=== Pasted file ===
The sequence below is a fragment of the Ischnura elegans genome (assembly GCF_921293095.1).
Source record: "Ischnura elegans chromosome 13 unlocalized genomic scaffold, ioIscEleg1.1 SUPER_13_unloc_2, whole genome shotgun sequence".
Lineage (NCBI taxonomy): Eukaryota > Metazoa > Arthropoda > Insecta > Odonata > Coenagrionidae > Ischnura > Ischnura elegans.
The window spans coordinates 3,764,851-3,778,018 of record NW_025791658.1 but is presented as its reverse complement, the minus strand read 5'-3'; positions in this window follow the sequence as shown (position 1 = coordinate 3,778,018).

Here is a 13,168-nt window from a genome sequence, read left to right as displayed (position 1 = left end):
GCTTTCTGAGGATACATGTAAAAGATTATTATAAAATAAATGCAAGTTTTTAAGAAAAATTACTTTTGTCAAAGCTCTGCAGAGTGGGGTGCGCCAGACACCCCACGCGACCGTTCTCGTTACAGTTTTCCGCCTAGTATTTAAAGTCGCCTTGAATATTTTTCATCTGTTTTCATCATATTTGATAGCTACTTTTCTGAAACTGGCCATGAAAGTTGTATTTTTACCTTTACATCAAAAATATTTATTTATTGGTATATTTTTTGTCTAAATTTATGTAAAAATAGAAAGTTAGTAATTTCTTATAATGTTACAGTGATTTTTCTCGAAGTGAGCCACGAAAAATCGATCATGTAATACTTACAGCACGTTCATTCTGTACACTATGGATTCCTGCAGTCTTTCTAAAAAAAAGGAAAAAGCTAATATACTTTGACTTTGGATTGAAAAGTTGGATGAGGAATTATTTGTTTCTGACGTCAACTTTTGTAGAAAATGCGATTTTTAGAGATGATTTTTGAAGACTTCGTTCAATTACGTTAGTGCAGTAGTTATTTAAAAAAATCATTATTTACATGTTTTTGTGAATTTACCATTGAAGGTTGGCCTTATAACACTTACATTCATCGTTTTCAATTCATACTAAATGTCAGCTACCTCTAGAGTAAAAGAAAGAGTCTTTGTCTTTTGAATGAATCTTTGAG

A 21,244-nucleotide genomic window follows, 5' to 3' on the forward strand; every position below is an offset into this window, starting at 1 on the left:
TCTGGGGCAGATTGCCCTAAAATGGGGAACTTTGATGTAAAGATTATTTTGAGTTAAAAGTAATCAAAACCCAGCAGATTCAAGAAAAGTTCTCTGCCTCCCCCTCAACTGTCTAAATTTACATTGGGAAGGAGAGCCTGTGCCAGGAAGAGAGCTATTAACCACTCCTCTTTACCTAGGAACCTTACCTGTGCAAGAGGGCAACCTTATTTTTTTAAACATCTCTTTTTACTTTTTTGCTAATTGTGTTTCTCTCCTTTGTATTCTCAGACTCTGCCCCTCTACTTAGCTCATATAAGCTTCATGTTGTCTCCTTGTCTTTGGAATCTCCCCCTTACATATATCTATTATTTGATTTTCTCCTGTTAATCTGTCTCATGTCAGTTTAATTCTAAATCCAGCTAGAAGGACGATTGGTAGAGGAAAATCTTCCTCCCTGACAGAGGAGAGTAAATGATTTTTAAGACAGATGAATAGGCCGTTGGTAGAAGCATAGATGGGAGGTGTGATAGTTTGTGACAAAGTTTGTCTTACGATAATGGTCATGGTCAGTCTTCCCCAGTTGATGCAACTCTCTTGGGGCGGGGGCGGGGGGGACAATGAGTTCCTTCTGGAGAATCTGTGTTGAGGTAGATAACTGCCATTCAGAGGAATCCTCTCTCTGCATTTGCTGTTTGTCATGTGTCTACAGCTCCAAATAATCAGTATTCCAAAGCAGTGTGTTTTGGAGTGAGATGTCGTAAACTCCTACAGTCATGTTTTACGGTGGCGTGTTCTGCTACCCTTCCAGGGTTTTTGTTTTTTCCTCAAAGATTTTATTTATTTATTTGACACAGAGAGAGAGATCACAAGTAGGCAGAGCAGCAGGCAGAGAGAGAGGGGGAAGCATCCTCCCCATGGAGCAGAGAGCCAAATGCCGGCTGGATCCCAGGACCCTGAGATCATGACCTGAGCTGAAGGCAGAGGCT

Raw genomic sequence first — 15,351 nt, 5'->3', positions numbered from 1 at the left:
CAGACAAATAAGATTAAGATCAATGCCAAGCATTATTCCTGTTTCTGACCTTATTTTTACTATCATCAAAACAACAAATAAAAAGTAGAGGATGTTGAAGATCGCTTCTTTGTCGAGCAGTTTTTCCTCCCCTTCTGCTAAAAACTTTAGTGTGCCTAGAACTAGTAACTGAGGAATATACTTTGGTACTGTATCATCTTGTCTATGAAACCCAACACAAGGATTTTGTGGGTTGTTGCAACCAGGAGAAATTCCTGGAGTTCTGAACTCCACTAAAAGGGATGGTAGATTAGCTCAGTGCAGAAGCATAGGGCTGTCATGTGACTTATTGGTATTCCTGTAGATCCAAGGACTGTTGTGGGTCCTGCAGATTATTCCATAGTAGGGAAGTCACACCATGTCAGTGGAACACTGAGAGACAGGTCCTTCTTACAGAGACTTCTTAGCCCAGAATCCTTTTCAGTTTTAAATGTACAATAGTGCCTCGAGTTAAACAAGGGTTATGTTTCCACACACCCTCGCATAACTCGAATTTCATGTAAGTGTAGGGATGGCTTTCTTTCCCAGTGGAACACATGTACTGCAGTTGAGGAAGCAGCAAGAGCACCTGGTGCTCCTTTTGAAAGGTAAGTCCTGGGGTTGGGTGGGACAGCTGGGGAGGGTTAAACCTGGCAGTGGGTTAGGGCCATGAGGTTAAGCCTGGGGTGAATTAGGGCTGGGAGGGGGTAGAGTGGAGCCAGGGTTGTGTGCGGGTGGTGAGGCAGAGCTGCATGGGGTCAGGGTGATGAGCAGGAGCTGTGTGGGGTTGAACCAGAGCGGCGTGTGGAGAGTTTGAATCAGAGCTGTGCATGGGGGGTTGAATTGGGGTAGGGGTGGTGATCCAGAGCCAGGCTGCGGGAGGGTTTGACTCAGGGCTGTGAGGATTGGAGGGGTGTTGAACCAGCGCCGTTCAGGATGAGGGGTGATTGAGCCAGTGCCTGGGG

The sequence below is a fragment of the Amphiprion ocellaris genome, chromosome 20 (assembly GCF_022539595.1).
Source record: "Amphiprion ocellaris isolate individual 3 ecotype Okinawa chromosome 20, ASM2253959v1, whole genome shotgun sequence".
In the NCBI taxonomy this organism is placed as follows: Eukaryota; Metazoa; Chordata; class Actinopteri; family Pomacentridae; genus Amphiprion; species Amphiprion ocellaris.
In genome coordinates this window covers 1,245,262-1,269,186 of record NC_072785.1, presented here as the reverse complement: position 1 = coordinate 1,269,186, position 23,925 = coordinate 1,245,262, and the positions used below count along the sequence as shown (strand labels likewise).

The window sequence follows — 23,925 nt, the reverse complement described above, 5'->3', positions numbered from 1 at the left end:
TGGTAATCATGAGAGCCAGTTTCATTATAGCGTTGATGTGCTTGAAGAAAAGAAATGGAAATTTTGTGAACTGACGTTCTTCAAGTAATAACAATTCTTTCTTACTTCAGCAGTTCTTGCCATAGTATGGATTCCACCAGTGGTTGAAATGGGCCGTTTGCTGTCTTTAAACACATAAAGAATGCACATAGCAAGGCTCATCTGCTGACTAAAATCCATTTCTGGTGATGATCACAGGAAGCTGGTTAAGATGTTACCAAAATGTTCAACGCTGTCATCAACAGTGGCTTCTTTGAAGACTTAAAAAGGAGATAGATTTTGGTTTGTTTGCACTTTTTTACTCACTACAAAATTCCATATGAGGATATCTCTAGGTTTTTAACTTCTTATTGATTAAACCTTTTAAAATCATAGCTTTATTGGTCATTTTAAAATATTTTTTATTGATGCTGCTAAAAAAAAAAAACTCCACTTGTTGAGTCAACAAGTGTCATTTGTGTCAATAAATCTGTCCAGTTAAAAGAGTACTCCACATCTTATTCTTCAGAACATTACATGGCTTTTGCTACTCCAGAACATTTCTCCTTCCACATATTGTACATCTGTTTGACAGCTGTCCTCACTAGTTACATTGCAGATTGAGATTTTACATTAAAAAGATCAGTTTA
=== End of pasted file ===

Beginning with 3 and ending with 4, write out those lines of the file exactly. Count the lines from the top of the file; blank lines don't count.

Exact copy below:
Lineage (NCBI taxonomy): Eukaryota > Metazoa > Arthropoda > Insecta > Odonata > Coenagrionidae > Ischnura > Ischnura elegans.
The window spans coordinates 3,764,851-3,778,018 of record NW_025791658.1 but is presented as its reverse complement, the minus strand read 5'-3'; positions in this window follow the sequence as shown (position 1 = coordinate 3,778,018).